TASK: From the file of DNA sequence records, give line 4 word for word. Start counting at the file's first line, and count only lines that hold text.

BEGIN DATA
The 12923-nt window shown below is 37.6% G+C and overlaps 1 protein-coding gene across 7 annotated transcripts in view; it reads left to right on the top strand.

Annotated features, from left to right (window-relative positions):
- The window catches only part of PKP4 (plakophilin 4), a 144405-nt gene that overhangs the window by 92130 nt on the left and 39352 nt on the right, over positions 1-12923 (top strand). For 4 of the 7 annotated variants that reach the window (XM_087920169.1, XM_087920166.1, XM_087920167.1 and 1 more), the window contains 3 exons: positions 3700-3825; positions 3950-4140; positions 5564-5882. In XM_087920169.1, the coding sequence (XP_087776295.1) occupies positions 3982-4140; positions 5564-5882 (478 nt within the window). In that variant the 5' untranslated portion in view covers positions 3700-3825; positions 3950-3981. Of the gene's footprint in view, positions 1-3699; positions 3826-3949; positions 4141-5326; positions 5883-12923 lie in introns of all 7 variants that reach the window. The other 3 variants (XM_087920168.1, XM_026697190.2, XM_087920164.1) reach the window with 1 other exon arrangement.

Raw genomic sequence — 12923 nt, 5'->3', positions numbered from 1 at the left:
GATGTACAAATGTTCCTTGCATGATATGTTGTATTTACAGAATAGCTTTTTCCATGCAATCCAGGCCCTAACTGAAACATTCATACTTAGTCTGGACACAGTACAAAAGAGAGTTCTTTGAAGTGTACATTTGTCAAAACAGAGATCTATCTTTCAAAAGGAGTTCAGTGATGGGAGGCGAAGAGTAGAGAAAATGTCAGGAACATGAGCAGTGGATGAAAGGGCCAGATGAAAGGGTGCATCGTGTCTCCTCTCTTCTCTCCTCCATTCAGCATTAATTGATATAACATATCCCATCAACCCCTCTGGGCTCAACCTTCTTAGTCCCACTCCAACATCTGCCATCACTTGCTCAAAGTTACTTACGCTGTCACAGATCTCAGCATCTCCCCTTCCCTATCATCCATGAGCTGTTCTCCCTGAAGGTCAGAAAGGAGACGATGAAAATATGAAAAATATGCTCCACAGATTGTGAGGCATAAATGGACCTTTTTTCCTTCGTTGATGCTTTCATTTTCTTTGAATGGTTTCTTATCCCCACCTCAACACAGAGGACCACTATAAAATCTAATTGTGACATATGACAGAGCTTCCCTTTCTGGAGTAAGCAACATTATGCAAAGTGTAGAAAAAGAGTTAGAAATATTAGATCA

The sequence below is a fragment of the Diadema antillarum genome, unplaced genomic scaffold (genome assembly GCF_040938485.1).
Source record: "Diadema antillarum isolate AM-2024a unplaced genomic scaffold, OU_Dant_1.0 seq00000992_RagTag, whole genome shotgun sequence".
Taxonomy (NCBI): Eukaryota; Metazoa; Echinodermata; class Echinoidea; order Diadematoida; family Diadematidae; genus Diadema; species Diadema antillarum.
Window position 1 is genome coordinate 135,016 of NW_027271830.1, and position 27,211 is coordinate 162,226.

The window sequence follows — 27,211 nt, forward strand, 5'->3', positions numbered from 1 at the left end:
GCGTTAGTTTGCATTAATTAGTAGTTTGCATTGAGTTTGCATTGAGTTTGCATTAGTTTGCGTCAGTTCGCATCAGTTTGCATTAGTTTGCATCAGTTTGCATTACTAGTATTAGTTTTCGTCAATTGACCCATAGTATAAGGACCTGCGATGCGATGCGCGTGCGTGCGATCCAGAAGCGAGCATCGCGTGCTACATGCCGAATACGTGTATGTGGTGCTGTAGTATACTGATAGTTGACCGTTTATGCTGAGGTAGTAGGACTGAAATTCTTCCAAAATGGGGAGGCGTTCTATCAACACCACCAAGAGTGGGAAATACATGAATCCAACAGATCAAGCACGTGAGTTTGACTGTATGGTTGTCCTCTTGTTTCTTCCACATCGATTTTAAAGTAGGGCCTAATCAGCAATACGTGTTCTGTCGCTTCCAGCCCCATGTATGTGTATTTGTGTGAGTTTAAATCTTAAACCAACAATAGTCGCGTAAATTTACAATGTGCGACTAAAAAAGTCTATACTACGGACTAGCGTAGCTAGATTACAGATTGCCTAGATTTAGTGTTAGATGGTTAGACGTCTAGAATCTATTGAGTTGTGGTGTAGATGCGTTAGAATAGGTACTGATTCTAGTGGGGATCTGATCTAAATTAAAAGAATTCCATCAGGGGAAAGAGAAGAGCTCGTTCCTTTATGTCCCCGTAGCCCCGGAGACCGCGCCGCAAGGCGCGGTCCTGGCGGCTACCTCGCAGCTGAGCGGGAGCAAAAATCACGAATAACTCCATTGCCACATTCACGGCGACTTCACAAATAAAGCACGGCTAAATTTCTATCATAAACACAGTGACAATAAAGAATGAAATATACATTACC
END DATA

Raw genomic sequence — 12923 nt, 5'->3', positions numbered from 1 at the left: